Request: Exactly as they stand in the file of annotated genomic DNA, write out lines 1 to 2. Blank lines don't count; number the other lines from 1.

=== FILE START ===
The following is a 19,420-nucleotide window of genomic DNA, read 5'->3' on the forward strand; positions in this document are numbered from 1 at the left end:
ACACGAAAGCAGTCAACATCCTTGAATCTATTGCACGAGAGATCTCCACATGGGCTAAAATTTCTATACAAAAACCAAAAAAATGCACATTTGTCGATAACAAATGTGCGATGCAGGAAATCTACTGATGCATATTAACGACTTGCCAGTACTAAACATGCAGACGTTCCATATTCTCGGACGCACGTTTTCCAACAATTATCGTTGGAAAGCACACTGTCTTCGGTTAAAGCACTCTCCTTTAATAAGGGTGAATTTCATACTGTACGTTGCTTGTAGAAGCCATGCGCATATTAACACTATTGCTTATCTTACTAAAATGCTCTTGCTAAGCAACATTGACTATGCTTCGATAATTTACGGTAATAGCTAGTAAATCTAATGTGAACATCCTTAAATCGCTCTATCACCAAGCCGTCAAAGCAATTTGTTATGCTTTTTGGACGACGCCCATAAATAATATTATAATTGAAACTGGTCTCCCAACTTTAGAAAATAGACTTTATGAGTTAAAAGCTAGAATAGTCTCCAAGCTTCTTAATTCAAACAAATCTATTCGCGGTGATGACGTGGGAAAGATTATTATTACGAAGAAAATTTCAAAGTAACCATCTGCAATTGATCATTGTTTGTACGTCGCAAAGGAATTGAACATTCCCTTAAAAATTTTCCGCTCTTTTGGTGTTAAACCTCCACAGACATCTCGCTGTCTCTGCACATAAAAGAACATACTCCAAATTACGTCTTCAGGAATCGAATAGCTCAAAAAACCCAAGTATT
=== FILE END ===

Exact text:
The following is a 19,420-nucleotide window of genomic DNA, read 5'->3' on the forward strand; positions in this document are numbered from 1 at the left end:
ACACGAAAGCAGTCAACATCCTTGAATCTATTGCACGAGAGATCTCCACATGGGCTAAAATTTCTATACAAAAACCAAAAAAATGCACATTTGTCGATAACAAATGTGCGATGCAGGAAATCTACTGATGCATATTAACGACTTGCCAGTACTAAACATGCAGACGTTCCATATTCTCGGACGCACGTTTTCCAACAATTATCGTTGGAAAGCACACTGTCTTCGGTTAAAGCACTCTCCTTTAATAAGGGTGAATTTCATACTGTACGTTGCTTGTAGAAGCCATGCGCATATTAACACTATTGCTTATCTTACTAAAATGCTCTTGCTAAGCAACATTGACTATGCTTCGATAATTTACGGTAATAGCTAGTAAATCTAATGTGAACATCCTTAAATCGCTCTATCACCAAGCCGTCAAAGCAATTTGTTATGCTTTTTGGACGACGCCCATAAATAATATTATAATTGAAACTGGTCTCCCAACTTTAGAAAATAGACTTTATGAGTTAAAAGCTAGAATAGTCTCCAAGCTTCTTAATTCAAACAAATCTATTCGCGGTGATGACGTGGGAAAGATTATTATTACGAAGAAAATTTCAAAGTAACCATCTGCAATTGATCATTGTTTGTACGTCGCAAAGGAATTGAACATTCCCTTAAAAATTTTCCGCTCTTTTGGTGTTAAACCTCCACAGACATCTCGCTGTCTCTGCACATAAAAGAACATACTCCAAATTACGTCTTCAGGAATCGAATAGCTCAAAAAACCCAAGTATT